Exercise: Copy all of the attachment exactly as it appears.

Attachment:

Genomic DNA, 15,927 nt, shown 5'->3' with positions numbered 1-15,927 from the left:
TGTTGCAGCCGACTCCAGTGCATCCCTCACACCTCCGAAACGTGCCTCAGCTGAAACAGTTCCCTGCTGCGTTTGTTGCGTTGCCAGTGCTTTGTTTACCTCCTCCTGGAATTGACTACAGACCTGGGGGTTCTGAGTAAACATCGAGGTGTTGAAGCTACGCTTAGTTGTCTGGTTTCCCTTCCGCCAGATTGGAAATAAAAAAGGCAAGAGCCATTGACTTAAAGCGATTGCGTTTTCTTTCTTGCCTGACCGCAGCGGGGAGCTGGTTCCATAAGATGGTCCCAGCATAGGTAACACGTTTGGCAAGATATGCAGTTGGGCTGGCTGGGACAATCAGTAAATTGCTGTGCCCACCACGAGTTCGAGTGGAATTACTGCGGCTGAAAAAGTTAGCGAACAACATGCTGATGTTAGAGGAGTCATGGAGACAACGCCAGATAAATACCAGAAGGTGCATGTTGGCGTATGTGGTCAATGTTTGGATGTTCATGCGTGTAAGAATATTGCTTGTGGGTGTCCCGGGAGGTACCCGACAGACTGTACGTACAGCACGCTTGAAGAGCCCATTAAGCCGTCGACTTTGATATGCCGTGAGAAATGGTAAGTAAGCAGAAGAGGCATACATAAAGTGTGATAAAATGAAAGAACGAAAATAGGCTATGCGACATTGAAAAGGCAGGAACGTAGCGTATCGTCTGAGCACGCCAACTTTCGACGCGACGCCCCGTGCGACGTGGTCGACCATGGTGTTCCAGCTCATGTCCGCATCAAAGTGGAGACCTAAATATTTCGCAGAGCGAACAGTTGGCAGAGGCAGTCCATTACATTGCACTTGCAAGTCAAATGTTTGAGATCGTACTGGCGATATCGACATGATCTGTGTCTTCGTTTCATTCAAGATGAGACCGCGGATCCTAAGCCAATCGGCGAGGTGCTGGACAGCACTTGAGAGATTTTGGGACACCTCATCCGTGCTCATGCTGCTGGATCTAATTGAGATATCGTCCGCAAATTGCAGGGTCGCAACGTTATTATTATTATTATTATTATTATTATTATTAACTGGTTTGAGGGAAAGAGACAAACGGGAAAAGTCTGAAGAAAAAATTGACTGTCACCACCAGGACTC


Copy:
Genomic DNA, 15,927 nt, shown 5'->3' with positions numbered 1-15,927 from the left:
TGTTGCAGCCGACTCCAGTGCATCCCTCACACCTCCGAAACGTGCCTCAGCTGAAACAGTTCCCTGCTGCGTTTGTTGCGTTGCCAGTGCTTTGTTTACCTCCTCCTGGAATTGACTACAGACCTGGGGGTTCTGAGTAAACATCGAGGTGTTGAAGCTACGCTTAGTTGTCTGGTTTCCCTTCCGCCAGATTGGAAATAAAAAAGGCAAGAGCCATTGACTTAAAGCGATTGCGTTTTCTTTCTTGCCTGACCGCAGCGGGGAGCTGGTTCCATAAGATGGTCCCAGCATAGGTAACACGTTTGGCAAGATATGCAGTTGGGCTGGCTGGGACAATCAGTAAATTGCTGTGCCCACCACGAGTTCGAGTGGAATTACTGCGGCTGAAAAAGTTAGCGAACAACATGCTGATGTTAGAGGAGTCATGGAGACAACGCCAGATAAATACCAGAAGGTGCATGTTGGCGTATGTGGTCAATGTTTGGATGTTCATGCGTGTAAGAATATTGCTTGTGGGTGTCCCGGGAGGTACCCGACAGACTGTACGTACAGCACGCTTGAAGAGCCCATTAAGCCGTCGACTTTGATATGCCGTGAGAAATGGTAAGTAAGCAGAAGAGGCATACATAAAGTGTGATAAAATGAAAGAACGAAAATAGGCTATGCGACATTGAAAAGGCAGGAACGTAGCGTATCGTCTGAGCACGCCAACTTTCGACGCGACGCCCCGTGCGACGTGGTCGACCATGGTGTTCCAGCTCATGTCCGCATCAAAGTGGAGACCTAAATATTTCGCAGAGCGAACAGTTGGCAGAGGCAGTCCATTACATTGCACTTGCAAGTCAAATGTTTGAGATCGTACTGGCGATATCGACATGATCTGTGTCTTCGTTTCATTCAAGATGAGACCGCGGATCCTAAGCCAATCGGCGAGGTGCTGGACAGCACTTGAGAGATTTTGGGACACCTCATCCGTGCTCATGCTGCTGGATCTAATTGAGATATCGTCCGCAAATTGCAGGGTCGCAACGTTATTATTATTATTATTATTATTATTATTATTAACTGGTTTGAGGGAAAGAGACAAACGGGAAAAGTCTGAAGAAAAAATTGACTGTCACCACCAGGACTC